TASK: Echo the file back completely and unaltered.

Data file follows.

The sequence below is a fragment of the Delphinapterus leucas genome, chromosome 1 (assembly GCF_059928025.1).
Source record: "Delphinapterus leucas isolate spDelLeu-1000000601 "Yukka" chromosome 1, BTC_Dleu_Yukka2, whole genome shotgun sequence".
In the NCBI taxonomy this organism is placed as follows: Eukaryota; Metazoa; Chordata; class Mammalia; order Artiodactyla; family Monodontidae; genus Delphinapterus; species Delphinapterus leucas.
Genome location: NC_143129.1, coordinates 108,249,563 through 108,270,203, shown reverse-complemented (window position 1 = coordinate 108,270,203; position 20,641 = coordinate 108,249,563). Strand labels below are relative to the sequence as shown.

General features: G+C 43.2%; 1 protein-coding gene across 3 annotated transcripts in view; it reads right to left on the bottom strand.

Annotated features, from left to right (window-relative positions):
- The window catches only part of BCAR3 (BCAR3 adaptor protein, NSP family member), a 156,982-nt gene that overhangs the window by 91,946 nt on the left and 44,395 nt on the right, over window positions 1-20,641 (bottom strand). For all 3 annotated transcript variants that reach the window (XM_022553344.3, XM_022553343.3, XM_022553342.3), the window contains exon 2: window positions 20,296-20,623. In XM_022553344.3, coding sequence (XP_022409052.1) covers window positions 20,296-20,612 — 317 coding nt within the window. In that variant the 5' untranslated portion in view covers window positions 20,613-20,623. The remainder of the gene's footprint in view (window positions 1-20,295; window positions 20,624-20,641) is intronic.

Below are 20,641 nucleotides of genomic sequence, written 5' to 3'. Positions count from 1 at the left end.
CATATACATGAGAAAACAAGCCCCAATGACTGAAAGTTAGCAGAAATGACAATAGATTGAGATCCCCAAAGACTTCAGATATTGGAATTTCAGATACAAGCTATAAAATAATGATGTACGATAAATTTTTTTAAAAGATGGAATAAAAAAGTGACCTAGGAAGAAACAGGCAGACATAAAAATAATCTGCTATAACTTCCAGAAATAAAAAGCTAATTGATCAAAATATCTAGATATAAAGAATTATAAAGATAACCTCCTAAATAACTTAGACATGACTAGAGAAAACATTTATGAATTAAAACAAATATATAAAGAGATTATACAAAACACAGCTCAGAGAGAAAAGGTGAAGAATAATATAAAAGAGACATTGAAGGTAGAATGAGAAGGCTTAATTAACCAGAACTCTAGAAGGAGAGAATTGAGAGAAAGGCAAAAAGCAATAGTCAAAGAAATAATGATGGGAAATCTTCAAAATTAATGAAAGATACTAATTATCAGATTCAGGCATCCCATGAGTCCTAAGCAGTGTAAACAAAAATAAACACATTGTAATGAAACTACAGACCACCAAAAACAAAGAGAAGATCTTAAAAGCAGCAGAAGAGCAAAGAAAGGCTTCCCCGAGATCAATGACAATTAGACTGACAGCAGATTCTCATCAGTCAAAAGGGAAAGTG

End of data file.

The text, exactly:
The sequence below is a fragment of the Delphinapterus leucas genome, chromosome 1 (assembly GCF_059928025.1).
Source record: "Delphinapterus leucas isolate spDelLeu-1000000601 "Yukka" chromosome 1, BTC_Dleu_Yukka2, whole genome shotgun sequence".
In the NCBI taxonomy this organism is placed as follows: Eukaryota; Metazoa; Chordata; class Mammalia; order Artiodactyla; family Monodontidae; genus Delphinapterus; species Delphinapterus leucas.
Genome location: NC_143129.1, coordinates 108,249,563 through 108,270,203, shown reverse-complemented (window position 1 = coordinate 108,270,203; position 20,641 = coordinate 108,249,563). Strand labels below are relative to the sequence as shown.

General features: G+C 43.2%; 1 protein-coding gene across 3 annotated transcripts in view; it reads right to left on the bottom strand.

Annotated features, from left to right (window-relative positions):
- The window catches only part of BCAR3 (BCAR3 adaptor protein, NSP family member), a 156,982-nt gene that overhangs the window by 91,946 nt on the left and 44,395 nt on the right, over window positions 1-20,641 (bottom strand). For all 3 annotated transcript variants that reach the window (XM_022553344.3, XM_022553343.3, XM_022553342.3), the window contains exon 2: window positions 20,296-20,623. In XM_022553344.3, coding sequence (XP_022409052.1) covers window positions 20,296-20,612 — 317 coding nt within the window. In that variant the 5' untranslated portion in view covers window positions 20,613-20,623. The remainder of the gene's footprint in view (window positions 1-20,295; window positions 20,624-20,641) is intronic.

Below are 20,641 nucleotides of genomic sequence, written 5' to 3'. Positions count from 1 at the left end.
CATATACATGAGAAAACAAGCCCCAATGACTGAAAGTTAGCAGAAATGACAATAGATTGAGATCCCCAAAGACTTCAGATATTGGAATTTCAGATACAAGCTATAAAATAATGATGTACGATAAATTTTTTTAAAAGATGGAATAAAAAAGTGACCTAGGAAGAAACAGGCAGACATAAAAATAATCTGCTATAACTTCCAGAAATAAAAAGCTAATTGATCAAAATATCTAGATATAAAGAATTATAAAGATAACCTCCTAAATAACTTAGACATGACTAGAGAAAACATTTATGAATTAAAACAAATATATAAAGAGATTATACAAAACACAGCTCAGAGAGAAAAGGTGAAGAATAATATAAAAGAGACATTGAAGGTAGAATGAGAAGGCTTAATTAACCAGAACTCTAGAAGGAGAGAATTGAGAGAAAGGCAAAAAGCAATAGTCAAAGAAATAATGATGGGAAATCTTCAAAATTAATGAAAGATACTAATTATCAGATTCAGGCATCCCATGAGTCCTAAGCAGTGTAAACAAAAATAAACACATTGTAATGAAACTACAGACCACCAAAAACAAAGAGAAGATCTTAAAAGCAGCAGAAGAGCAAAGAAAGGCTTCCCCGAGATCAATGACAATTAGACTGACAGCAGATTCTCATCAGTCAAAAGGGAAAGTG